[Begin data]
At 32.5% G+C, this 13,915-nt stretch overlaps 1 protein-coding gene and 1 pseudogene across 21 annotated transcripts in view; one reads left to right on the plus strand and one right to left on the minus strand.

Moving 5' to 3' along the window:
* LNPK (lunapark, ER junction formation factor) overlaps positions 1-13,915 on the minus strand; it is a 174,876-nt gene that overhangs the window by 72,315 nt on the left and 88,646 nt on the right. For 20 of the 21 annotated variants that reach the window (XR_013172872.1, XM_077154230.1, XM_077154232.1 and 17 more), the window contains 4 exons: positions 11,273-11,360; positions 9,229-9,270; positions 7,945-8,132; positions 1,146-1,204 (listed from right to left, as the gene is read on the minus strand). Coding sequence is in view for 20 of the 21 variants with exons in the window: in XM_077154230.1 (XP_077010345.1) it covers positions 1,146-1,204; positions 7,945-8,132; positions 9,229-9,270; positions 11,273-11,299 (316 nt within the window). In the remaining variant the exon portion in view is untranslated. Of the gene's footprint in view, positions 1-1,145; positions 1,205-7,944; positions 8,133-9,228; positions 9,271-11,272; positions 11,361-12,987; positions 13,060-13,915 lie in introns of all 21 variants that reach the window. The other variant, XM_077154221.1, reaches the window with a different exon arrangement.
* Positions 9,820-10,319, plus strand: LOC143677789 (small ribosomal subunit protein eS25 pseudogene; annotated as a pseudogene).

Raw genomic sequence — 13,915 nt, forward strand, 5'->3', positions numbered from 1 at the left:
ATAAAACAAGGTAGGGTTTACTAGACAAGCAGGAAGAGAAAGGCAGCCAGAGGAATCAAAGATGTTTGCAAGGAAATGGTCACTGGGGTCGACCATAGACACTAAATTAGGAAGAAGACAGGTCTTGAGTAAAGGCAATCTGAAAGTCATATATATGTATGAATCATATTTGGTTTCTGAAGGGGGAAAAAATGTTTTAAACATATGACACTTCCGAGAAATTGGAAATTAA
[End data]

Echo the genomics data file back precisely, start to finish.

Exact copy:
At 32.5% G+C, this 13,915-nt stretch overlaps 1 protein-coding gene and 1 pseudogene across 21 annotated transcripts in view; one reads left to right on the plus strand and one right to left on the minus strand.

Moving 5' to 3' along the window:
* LNPK (lunapark, ER junction formation factor) overlaps positions 1-13,915 on the minus strand; it is a 174,876-nt gene that overhangs the window by 72,315 nt on the left and 88,646 nt on the right. For 20 of the 21 annotated variants that reach the window (XR_013172872.1, XM_077154230.1, XM_077154232.1 and 17 more), the window contains 4 exons: positions 11,273-11,360; positions 9,229-9,270; positions 7,945-8,132; positions 1,146-1,204 (listed from right to left, as the gene is read on the minus strand). Coding sequence is in view for 20 of the 21 variants with exons in the window: in XM_077154230.1 (XP_077010345.1) it covers positions 1,146-1,204; positions 7,945-8,132; positions 9,229-9,270; positions 11,273-11,299 (316 nt within the window). In the remaining variant the exon portion in view is untranslated. Of the gene's footprint in view, positions 1-1,145; positions 1,205-7,944; positions 8,133-9,228; positions 9,271-11,272; positions 11,361-12,987; positions 13,060-13,915 lie in introns of all 21 variants that reach the window. The other variant, XM_077154221.1, reaches the window with a different exon arrangement.
* Positions 9,820-10,319, plus strand: LOC143677789 (small ribosomal subunit protein eS25 pseudogene; annotated as a pseudogene).

Raw genomic sequence — 13,915 nt, forward strand, 5'->3', positions numbered from 1 at the left:
ATAAAACAAGGTAGGGTTTACTAGACAAGCAGGAAGAGAAAGGCAGCCAGAGGAATCAAAGATGTTTGCAAGGAAATGGTCACTGGGGTCGACCATAGACACTAAATTAGGAAGAAGACAGGTCTTGAGTAAAGGCAATCTGAAAGTCATATATATGTATGAATCATATTTGGTTTCTGAAGGGGGAAAAAATGTTTTAAACATATGACACTTCCGAGAAATTGGAAATTAA